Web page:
‘There’s no time for details Sebastian – you need to hear this.’
            ‘Look, what ever this is there’s been a mistake -’
            ‘It’s for your own good man – believe me,’ I propelled him down the hall, pausing only to run a finger along the top of the sitting room door.
            ‘Bugs,’ I raised an eyebrow at him, ‘you never know.’

            Mr Peter’s sitting room was the same shape as mine but had been spared the merciless spotlight of Sandra’s decorators eye. It had been allowed to moulder, eschewing zeitgeist for brown floral comfort.
            ‘I won’t beat about the bush,’ I said, my hand on the red brick mantelpiece. ‘I’m not here out of misplaced jealousy.’
            ‘Now look Mathew,’ Mr Peters sank into his vinyl armchair like a portion of trifle on too small a plate. ‘I … I know I came round about the recycling last week and accidentally – accidentally mind - caught Sandra in her bath robe but believe you me, no one regrets that more than I do and-’ I let out a slightly hysterical laugh and pressed my knuckle to my teeth. Mr Peters gawped; chewed over a selection of words and settled on, ‘look lad - if you and Sandra are having problems, it’s – it’s just one of them things. No need to … you know, get all unnecessary about it?’
            ‘It’s not me that has the problem,’ I said and turned on my heel to face him. ‘This is just the start, believe me, I’ve seen it before.’ I threw myself onto the sofa and sat, elbows on knees and head in hands, fingers matted into my hair. The orange glass mantle clock bravely attempted to fill the silence until I raised my head.
            ‘Sex, Sebastian.’
             ‘Good God son,’ he choked, ‘whatever this is please, I … I really don’t think I’m the person you should be talking to.’
            ‘Don’t you see Sebastian- ’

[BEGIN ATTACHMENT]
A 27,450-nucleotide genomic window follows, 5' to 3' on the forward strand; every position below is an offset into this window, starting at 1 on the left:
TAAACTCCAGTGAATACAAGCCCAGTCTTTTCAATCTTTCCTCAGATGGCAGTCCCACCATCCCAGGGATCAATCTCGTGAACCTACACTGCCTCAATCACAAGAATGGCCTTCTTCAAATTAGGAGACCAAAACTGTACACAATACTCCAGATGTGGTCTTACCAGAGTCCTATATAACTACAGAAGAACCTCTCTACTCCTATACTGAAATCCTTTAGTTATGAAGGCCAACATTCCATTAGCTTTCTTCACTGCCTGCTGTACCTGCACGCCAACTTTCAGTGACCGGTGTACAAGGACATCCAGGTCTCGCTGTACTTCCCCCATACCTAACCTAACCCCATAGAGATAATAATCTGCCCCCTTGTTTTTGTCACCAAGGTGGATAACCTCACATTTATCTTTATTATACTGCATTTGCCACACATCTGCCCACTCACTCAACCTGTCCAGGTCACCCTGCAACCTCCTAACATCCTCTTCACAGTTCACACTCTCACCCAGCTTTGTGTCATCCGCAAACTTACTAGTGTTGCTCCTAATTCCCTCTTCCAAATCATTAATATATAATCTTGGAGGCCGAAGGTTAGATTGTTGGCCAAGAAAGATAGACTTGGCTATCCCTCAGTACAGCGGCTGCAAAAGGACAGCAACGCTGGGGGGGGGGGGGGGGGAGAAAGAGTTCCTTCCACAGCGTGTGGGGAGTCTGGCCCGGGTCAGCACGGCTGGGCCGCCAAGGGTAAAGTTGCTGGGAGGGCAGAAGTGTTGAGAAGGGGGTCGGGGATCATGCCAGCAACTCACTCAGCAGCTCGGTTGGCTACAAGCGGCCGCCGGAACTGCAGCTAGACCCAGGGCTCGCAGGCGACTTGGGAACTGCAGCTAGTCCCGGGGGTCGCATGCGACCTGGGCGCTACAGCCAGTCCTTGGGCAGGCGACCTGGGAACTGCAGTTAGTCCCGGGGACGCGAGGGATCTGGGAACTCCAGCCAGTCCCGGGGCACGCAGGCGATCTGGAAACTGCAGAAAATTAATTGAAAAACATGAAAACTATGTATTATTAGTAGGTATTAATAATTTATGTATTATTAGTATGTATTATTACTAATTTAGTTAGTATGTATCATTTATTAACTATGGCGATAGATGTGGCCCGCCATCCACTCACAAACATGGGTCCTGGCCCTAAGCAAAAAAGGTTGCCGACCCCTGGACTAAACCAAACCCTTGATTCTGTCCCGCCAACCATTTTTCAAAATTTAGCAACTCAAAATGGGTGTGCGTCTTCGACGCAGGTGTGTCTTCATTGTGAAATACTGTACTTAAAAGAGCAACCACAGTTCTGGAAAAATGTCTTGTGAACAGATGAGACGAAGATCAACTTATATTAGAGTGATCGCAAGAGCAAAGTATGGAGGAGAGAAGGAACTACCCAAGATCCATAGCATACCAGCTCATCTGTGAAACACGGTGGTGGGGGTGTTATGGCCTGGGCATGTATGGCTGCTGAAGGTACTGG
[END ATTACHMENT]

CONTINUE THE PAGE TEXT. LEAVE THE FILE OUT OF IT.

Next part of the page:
‘Wilfred.’
            ‘Exactly Sebastian – it’s her, she’s insatiable man, insatiable!’
            ‘Oh crumbs!’ Mr Peters swallowed. I hugged myself and rocked backwards and forwards.
            ‘You don’t understand – one man is never enough for her, never!’ I fought back a sob. ‘It’s alright when you’re young, you know, when you first meet her – it’s great even.’
            ‘You are young son …’ Mr Peters lent forward. ‘You’re not forty yet are you?’
            ‘You’re joking?’ I laughed and scratched my head furiously for an instant. ‘I’m twenty-three – twenty-three.  That’s what she does to a man – she leaves a husk, a hollow, empty shell – I’ve seen it before,’ I darted toward him – he yelped as I clasped his hand. ‘You’re not the first,’ I whispered.
            ‘The first what?’
            I nearly let my tears break through, then tore away and went back to the mantle. I cleared my throat and smoothed my hair, looking at my reflection in the sunray mirror on the wall.
‘You’re a man of the world, Mr Peters, may I speak plainly?’
            ‘I thought you were?’ he rasped.
            ‘Indeed,’ I turned to face him. ‘You must forgive my outburst. It can be hard sometimes.’
            ‘I’m sure it can,’ he nodded. His chins agreed with him.
            ‘It’s you I’m worried about. You’ve seen the robe, that’s how it starts - but there might still be a chance for you.’
            ‘A chance?’ He pushed himself up against his seat. ‘Mathew – I had no idea, what - why is she like this?’ I crouched beside him, not meeting his gaze.
            ‘Sometimes,’ I breathed.
            ‘Yes?’
‘I don’t think she’s quite human.’ I whispered.